Sailing Today|September 2020
It has been another bumper year for the boatbuilding industry. Sam Jefferson casts his eye over the latest launches in the last calendar year
Sam Jefferson


The latest addition to the Dufour range lays out a slightly new vision for the marque going forward. In the past, the company has generally offered a Grand Large and Performance range in each size bracket but with the 530 this has been discontinued. Instead, you now have one boat with three distinctly different deck layouts. These will be the ‘Easy’, ‘Ocean’ and ‘Performance’. Ok, I realise that has actually offered three options instead of two but, nevertheless, the three options make perfect sense. Aside from that, this is your classic Felci designed Dufour, with acres of space and a good turn of speed.



Hallberg Rassy continues the revamp of its range with a new centre cockpit 50-footer that sticks to the template drawn up by the Hallberg Rassy 57. As such, this is a German Frers design with a lot of beam aft, compared with the older generation of Hallbergs. To compensate, there are twin rudders and twin wheels. In common with the 57, this is a modern-looking boat that still manages to remain harmonious. Down below, there is a huge stateroom aft and a generous double forward. The rig is powerful and hints at pleasing performance.



Dutch boatbuilder Contest Yachts has a strong reputation for building top-notch cruising yachts that are a cut above your standard production yacht. Recently they seemed to have been moving into a different sphere altogether with the launch of their 67CS followed by the whopping 85. The good news is that they have moved back down a size bracket with their all-new 55. This Judel/Vrolijk design is definitely a fast cruiser and potential clients can customise the boat to meet their needs. To this end, there is the option of a carbon or aluminium mast plus multiple different layout options.



Beneteau’s latest addition to their Oceanis cruising range follows on the heels of the 50.1 and 46.1 and features the same revolutionary hull shape as her older sisters. To this end, this Marc Lombard design features a chine that is carried all the way forward to the bow and a distinctive ‘step’ outwards. This provides very clear ‘champagne glass’ hull sections forward. The main aim of this is to give the yacht a lot of extra volume forward while not increasing wetted surface area in light airs. Down below, there is a very light and modern living area. The 40.1 is available with two, three or four cabins. Note that Beneteau has also launched the Oceanis Yacht 54 (pictured opposite); a full review is on p48.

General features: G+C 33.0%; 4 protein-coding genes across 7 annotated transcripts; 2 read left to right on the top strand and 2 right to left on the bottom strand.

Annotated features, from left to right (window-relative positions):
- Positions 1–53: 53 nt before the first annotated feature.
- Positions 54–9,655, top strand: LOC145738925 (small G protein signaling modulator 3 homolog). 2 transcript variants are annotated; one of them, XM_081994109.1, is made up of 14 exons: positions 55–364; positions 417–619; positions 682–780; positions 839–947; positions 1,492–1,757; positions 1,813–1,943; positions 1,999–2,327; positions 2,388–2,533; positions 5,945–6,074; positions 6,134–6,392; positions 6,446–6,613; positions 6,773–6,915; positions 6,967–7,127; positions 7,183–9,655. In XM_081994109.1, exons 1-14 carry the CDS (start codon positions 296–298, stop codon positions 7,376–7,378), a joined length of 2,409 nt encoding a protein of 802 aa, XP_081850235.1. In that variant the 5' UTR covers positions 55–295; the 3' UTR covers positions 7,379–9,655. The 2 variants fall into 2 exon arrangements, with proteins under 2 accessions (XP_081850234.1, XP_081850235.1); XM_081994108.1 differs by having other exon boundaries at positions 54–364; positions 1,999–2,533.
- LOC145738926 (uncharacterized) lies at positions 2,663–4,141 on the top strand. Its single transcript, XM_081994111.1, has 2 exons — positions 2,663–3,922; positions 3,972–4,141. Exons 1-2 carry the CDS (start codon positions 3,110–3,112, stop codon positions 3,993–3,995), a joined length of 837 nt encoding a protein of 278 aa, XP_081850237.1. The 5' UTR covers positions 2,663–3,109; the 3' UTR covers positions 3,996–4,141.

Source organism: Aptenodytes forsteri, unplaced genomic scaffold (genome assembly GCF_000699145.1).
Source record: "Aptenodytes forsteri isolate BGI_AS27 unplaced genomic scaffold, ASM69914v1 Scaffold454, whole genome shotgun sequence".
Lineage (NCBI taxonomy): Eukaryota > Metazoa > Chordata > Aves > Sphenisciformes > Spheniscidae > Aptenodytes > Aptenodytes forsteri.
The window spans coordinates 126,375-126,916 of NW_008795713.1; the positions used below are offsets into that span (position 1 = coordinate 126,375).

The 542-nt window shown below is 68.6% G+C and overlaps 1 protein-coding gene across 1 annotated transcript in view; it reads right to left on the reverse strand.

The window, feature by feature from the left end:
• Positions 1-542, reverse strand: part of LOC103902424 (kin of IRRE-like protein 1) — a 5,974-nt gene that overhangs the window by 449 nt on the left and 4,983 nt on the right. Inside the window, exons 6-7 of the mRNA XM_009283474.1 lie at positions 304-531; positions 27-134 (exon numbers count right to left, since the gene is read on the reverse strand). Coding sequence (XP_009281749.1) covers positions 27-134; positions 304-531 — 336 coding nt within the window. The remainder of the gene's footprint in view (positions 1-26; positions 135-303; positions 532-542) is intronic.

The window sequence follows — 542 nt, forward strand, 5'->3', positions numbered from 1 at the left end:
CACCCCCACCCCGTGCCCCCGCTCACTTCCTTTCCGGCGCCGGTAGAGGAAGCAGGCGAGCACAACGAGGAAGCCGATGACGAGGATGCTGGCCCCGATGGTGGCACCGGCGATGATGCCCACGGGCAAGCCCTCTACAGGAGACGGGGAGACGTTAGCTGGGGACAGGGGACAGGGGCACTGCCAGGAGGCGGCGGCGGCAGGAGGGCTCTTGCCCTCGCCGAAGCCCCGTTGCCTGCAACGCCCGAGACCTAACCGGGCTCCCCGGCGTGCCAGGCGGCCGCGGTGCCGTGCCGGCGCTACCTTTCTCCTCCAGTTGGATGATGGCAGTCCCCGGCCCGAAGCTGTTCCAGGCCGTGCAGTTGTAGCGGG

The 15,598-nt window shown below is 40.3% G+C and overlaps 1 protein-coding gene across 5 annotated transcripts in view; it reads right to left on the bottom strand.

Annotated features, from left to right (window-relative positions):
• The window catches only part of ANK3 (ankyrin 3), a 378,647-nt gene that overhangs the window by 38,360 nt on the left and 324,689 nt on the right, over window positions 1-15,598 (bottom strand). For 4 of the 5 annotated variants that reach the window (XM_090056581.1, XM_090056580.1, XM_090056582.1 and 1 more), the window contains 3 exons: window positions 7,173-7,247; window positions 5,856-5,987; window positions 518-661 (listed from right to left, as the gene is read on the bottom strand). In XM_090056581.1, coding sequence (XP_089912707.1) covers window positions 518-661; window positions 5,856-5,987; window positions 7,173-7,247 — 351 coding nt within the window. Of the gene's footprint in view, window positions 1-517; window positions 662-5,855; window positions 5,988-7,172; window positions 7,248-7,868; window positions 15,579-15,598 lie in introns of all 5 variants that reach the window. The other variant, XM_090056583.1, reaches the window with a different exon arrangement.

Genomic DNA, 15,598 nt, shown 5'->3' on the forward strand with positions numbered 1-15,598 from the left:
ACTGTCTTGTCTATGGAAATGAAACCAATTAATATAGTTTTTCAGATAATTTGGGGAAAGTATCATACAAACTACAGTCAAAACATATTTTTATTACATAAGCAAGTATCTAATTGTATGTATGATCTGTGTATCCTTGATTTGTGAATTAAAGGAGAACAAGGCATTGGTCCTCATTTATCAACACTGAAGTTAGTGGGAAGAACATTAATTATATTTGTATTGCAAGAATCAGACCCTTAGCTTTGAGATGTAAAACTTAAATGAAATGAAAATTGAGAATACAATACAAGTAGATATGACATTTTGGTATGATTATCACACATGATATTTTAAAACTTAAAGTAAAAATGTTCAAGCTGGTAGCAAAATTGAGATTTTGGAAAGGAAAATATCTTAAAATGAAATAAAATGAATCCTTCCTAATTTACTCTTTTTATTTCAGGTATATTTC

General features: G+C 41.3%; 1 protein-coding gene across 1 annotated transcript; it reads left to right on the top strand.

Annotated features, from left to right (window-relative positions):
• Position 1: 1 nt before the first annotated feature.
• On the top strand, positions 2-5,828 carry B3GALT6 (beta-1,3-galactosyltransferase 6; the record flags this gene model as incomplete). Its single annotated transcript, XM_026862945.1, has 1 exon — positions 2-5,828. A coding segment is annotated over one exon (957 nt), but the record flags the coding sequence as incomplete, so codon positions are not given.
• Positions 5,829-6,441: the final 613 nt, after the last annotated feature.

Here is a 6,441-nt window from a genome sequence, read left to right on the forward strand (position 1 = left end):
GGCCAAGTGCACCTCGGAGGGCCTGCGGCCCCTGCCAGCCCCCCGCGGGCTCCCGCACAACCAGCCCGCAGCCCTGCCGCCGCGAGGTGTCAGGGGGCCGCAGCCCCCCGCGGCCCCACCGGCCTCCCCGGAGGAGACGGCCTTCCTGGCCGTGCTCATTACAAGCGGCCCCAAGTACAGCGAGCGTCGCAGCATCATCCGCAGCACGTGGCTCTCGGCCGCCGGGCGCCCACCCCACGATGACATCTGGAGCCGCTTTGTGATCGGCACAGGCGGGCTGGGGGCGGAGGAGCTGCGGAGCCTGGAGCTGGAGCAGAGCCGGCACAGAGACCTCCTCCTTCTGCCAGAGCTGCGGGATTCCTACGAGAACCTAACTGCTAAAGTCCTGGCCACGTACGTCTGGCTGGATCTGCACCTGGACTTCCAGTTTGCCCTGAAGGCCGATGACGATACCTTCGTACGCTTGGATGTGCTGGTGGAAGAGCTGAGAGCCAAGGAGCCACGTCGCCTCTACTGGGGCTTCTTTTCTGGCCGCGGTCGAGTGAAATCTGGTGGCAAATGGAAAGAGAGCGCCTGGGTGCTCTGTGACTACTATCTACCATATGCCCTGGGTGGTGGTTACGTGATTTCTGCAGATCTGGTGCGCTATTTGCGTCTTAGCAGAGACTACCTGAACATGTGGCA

Fitted with a powerful fractional rig, the Arcona 345 sports a tapered, twin spreader, keel-stepped mast. For strength and stability, the bulb keel is made of antimony hardened lead. The transom is open with an integral bathing platform and a decent – although not extreme – amount of beam aft means that twin wheels are an option. Another excellent feature given that this is a 40ft yacht is the heads feature an entirely separate shower stall.



Italian manufacturer Grand Soleil is planning to unveil the new 44 Performance at the Cannes Boat Show and if the plans are anything to go by, it looks like this is a boat that will wow the crowds. The new boat will be available in two distinct formats with one aimed at the racing market and the other more of a fast cruiser. One of the distinctive features of the boat is the positioning of the mast which is further back than on many previous models. This has been done with the aim of increasing the size of the foretriangle, thereby improving light air performance. Part of the thinking behind this is that a large percentage of Grand Soleil’s clients are based in the Mediterranean so light weather performance is key.



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September 2020